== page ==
Transmission of malarial parasites to the mosquito and the ensuing differentiation and population expansion phases in the vector represent a very complex developmental programme in the Plasmodium life cycle, which requires the initiation of sexual stage development in the blood of the vertebrate host. Although the duration of gametocytogenesis within the red blood cell differs between Plasmodium species, the cell cycle of mature gametocytes is suspended until taken up by a mosquito host with a blood meal (Baker, 2010). Immediately after uptake, the male and female gametocytes are activated and develop into fertile gametes, which fuse to form a zygote about 1 h later. An unusual aspect is that meiosis immediately follows zygote formation, resulting in the development of a cell containing four haploid genomes. The round zygote is then remodelled: a microtubule organizing centre (MTOC) is laid down close to the cell membrane and from this, microtubules are nucleated and an elongation of the cell is initiated through their extension. This form of the cell is called a retort. Gradual elongation results in the formation of the polar ookinete within the next ∼ 15 h (Sinden, 1999). The ookinete is a motile cell, using gliding motility to traverse midgut epithelial cells (Vlachou et al., 2004). Once it reaches the basal side of the epithelial cell, extensive reorganization of the parasite follows, resulting in the formation of the round oocyst, which is surrounded by a capsule. In this cell, a series of synchronous mitotic divisions (∼ 13) in a syncytium lead to the formation of several thousand nuclei in each oocyst (Sinden, 1999). The apicoplast and mitochondrion are also replicated (Stanway et al., 2009) and massive protein synthesis takes place followed by the formation of secretory organelles. During the final phases, about 10–12 days after the blood meal, budding produces the individual sporozoites. Breakdown of the oocyst capsule finally results in the release of the sporozoites into the haemocoel (Aly and Matuschewski, 2005).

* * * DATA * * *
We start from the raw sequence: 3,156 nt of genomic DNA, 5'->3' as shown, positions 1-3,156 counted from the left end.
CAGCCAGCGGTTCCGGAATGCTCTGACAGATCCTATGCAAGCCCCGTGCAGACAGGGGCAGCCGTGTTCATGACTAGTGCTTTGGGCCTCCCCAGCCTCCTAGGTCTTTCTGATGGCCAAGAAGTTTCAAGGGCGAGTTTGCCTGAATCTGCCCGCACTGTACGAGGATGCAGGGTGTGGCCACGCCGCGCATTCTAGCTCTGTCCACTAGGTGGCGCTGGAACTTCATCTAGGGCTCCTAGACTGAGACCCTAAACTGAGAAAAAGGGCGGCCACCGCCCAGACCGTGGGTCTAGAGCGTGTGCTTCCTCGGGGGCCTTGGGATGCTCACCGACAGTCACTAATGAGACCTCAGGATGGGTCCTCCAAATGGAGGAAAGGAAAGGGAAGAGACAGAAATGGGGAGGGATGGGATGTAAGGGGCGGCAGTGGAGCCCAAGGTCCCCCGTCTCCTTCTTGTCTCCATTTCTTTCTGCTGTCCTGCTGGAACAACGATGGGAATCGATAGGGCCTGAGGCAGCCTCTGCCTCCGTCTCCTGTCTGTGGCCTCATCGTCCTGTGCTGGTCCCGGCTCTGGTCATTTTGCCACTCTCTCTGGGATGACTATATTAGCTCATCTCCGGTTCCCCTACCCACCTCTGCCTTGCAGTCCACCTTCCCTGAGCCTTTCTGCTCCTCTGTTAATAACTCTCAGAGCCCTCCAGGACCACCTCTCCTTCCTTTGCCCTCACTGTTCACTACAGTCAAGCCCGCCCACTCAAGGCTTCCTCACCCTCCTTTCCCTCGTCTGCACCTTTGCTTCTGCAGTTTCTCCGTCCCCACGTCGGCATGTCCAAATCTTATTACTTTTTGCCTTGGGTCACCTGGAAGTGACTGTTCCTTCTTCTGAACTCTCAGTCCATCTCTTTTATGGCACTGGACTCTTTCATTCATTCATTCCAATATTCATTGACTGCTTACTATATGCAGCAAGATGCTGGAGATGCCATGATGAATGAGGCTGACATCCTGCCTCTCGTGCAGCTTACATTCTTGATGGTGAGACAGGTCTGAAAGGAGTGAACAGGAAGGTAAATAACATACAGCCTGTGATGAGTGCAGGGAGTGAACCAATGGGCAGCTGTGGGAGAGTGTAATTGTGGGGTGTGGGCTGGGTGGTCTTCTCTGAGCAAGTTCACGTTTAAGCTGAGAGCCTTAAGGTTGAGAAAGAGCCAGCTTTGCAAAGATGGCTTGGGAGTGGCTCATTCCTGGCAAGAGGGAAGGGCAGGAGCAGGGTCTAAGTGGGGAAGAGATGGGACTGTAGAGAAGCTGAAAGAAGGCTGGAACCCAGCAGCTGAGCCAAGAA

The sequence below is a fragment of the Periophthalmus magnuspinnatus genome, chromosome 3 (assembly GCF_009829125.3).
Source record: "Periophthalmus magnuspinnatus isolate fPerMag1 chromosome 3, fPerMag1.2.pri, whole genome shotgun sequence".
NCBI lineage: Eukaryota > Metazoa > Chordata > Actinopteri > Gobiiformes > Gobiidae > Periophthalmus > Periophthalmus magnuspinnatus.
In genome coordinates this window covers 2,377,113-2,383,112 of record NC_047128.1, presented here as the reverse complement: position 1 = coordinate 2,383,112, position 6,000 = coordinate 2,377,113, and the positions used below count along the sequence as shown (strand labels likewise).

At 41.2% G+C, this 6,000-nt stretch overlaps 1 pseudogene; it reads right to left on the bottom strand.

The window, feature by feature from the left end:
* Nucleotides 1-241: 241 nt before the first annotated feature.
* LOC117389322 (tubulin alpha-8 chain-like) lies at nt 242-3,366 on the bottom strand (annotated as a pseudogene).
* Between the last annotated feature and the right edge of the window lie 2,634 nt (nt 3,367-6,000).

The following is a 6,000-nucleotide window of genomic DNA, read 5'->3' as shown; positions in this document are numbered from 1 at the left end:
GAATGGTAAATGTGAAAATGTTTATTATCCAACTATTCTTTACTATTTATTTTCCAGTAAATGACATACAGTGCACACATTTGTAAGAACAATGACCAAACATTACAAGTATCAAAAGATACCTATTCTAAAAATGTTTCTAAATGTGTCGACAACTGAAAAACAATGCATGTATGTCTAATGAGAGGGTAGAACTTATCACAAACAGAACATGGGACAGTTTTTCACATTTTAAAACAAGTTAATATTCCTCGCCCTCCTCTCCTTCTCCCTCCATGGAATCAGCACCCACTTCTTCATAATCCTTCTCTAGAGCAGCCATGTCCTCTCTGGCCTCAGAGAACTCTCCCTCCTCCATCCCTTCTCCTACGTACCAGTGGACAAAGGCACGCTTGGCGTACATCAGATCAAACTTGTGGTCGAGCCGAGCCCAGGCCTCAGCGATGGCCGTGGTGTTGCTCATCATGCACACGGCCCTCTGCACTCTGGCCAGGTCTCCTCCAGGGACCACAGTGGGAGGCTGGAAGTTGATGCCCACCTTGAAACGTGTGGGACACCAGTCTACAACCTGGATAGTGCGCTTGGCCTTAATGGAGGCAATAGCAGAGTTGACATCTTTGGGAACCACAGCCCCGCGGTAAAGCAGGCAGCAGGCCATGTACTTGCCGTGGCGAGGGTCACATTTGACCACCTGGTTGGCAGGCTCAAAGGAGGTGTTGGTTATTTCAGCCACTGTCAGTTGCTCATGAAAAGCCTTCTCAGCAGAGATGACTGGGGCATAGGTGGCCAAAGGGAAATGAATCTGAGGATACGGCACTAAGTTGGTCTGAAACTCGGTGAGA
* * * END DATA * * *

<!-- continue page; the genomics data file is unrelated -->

As all Plasmodium parasites, P. berghei expresses two conventional actin isoforms, the ubiquitous actin1 (PBANKA_145930) and a specialized actin2 (PBANKA_103010) (Wesseling et al., 1988; Gardner et al., 2002; Schuler and Matuschewski, 2006). [The gene PBANKA_103010, was previously referred to as actin II (Deligianni et al., 2011) and actin 2 (Kooij et al., 2012); it will be named actin2 in this article. Ubiquitous actin, PBANKA_145930, called actin I, will be named actin1]. Both actin isoforms have the ability to form actin filaments in vitro (Schmitz et al., 2005; 2010; Schuler et al., 2005; Skillman et al., 2011). While the actin1 gene is essential, actin2 can be deleted in P. berghei (Deligianni et al., 2011). Our previous detailed genetic and cell biological analysis revealed that actin2 has a critical role in male gametogenesis. Mutant male gametocytes were severely blocked in egress, and, while axonemes were formed, these were not activated. As a result exflagellation was reduced to almost undetectable levels, and only a very small number of ookinetes were occasionally formed. However, not a single oocyst was ever detected after feeding the mutant to mosquitoes (Deligianni et al., 2011). While this study employing classical gene deletion revealed critical roles for actin2 in male gametogenesis, additional important functions later in the Plasmodium life cycle, for example during the stages in the mosquito vector, remain unknown.